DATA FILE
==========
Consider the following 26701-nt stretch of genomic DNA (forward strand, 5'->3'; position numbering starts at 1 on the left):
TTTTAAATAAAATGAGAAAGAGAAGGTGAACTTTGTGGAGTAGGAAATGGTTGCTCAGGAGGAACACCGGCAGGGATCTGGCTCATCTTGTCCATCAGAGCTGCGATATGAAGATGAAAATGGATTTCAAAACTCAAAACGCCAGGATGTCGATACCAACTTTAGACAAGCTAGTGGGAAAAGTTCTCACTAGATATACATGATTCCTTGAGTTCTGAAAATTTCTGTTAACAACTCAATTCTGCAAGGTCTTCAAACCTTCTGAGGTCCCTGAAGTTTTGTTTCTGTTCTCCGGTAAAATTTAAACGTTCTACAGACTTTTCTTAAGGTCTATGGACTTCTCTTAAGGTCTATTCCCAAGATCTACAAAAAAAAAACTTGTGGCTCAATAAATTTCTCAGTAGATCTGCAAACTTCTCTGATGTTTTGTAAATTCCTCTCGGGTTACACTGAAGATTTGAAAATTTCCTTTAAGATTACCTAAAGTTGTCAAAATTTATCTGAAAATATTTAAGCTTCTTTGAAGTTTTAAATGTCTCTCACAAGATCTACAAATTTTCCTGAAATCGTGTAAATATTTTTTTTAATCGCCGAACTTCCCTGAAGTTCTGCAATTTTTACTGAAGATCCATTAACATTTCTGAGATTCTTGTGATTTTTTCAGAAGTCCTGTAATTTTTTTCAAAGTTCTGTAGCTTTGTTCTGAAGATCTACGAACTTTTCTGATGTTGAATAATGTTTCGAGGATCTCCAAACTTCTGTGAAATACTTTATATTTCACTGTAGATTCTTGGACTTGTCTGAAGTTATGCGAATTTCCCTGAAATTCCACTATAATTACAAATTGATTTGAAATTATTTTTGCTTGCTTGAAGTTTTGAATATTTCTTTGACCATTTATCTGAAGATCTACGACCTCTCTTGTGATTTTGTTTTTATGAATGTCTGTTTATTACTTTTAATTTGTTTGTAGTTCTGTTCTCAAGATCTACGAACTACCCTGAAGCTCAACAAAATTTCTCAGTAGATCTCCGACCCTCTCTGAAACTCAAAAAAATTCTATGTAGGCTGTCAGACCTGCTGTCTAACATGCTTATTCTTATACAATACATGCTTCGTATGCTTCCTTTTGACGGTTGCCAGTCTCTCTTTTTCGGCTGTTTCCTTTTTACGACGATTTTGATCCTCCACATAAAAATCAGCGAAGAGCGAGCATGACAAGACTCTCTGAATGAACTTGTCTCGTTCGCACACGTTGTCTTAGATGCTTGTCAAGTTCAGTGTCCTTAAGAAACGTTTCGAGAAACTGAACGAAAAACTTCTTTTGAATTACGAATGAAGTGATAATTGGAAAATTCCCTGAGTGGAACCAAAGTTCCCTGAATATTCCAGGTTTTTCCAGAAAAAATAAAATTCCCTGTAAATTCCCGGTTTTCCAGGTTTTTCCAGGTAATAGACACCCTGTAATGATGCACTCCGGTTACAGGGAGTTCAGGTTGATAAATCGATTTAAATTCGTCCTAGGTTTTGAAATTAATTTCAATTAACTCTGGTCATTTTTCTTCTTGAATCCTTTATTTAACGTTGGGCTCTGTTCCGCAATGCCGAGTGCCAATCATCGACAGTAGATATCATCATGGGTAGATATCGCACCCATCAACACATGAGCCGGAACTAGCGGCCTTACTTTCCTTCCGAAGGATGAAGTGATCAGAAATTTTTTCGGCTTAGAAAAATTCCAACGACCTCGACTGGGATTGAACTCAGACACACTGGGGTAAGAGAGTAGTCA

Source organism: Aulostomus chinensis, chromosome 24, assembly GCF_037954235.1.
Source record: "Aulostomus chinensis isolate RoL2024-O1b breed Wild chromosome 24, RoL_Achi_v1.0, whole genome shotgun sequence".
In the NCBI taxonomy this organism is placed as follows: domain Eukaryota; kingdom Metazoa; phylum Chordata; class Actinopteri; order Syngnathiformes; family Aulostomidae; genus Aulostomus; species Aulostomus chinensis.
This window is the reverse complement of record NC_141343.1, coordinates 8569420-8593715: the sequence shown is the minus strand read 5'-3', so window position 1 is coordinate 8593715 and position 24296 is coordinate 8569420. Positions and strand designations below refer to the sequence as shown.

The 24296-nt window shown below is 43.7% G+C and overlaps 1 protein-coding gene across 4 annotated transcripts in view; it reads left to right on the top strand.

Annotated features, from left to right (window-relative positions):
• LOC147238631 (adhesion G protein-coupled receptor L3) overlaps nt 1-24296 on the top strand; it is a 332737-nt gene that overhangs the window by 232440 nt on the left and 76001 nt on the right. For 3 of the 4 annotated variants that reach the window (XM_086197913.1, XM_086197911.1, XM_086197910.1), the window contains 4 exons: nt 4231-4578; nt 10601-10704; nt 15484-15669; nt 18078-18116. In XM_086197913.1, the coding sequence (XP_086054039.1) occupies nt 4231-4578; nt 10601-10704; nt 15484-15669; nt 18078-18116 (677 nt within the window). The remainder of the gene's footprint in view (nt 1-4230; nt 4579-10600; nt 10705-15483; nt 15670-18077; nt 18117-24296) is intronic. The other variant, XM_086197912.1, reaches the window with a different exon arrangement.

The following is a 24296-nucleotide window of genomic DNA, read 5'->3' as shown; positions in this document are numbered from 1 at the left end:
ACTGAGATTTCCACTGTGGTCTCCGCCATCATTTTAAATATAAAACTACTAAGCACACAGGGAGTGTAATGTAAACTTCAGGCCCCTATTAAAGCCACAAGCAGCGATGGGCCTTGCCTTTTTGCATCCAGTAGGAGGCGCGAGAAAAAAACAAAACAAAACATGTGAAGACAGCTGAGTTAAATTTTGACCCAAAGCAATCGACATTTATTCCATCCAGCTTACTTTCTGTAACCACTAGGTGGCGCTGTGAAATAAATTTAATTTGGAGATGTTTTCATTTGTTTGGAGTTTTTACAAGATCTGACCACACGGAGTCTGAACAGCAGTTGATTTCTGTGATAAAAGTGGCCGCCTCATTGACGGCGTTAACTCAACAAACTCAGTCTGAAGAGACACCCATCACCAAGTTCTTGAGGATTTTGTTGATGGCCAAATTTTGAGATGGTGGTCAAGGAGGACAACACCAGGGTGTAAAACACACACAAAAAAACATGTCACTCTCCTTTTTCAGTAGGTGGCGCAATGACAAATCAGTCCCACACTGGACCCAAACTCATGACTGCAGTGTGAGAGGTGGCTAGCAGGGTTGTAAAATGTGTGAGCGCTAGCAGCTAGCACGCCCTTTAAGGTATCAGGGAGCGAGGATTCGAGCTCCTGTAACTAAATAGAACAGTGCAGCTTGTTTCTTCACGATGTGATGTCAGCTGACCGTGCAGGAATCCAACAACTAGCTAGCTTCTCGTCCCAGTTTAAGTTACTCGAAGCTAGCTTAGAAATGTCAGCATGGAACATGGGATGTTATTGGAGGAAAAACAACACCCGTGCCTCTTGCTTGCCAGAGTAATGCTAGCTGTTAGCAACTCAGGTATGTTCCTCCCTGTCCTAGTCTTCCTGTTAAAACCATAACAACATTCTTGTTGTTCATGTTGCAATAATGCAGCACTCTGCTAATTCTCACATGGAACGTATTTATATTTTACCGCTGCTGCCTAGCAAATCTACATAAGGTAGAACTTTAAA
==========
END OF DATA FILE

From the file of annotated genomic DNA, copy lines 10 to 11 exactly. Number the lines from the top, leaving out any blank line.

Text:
The following is a 24296-nucleotide window of genomic DNA, read 5'->3' as shown; positions in this document are numbered from 1 at the left end:
ACTGAGATTTCCACTGTGGTCTCCGCCATCATTTTAAATATAAAACTACTAAGCACACAGGGAGTGTAATGTAAACTTCAGGCCCCTATTAAAGCCACAAGCAGCGATGGGCCTTGCCTTTTTGCATCCAGTAGGAGGCGCGAGAAAAAAACAAAACAAAACATGTGAAGACAGCTGAGTTAAATTTTGACCCAAAGCAATCGACATTTATTCCATCCAGCTTACTTTCTGTAACCACTAGGTGGCGCTGTGAAATAAATTTAATTTGGAGATGTTTTCATTTGTTTGGAGTTTTTACAAGATCTGACCACACGGAGTCTGAACAGCAGTTGATTTCTGTGATAAAAGTGGCCGCCTCATTGACGGCGTTAACTCAACAAACTCAGTCTGAAGAGACACCCATCACCAAGTTCTTGAGGATTTTGTTGATGGCCAAATTTTGAGATGGTGGTCAAGGAGGACAACACCAGGGTGTAAAACACACACAAAAAAACATGTCACTCTCCTTTTTCAGTAGGTGGCGCAATGACAAATCAGTCCCACACTGGACCCAAACTCATGACTGCAGTGTGAGAGGTGGCTAGCAGGGTTGTAAAATGTGTGAGCGCTAGCAGCTAGCACGCCCTTTAAGGTATCAGGGAGCGAGGATTCGAGCTCCTGTAACTAAATAGAACAGTGCAGCTTGTTTCTTCACGATGTGATGTCAGCTGACCGTGCAGGAATCCAACAACTAGCTAGCTTCTCGTCCCAGTTTAAGTTACTCGAAGCTAGCTTAGAAATGTCAGCATGGAACATGGGATGTTATTGGAGGAAAAACAACACCCGTGCCTCTTGCTTGCCAGAGTAATGCTAGCTGTTAGCAACTCAGGTATGTTCCTCCCTGTCCTAGTCTTCCTGTTAAAACCATAACAACATTCTTGTTGTTCATGTTGCAATAATGCAGCACTCTGCTAATTCTCACATGGAACGTATTTATATTTTACCGCTGCTGCCTAGCAAATCTACATAAGGTAGAACTTTAAA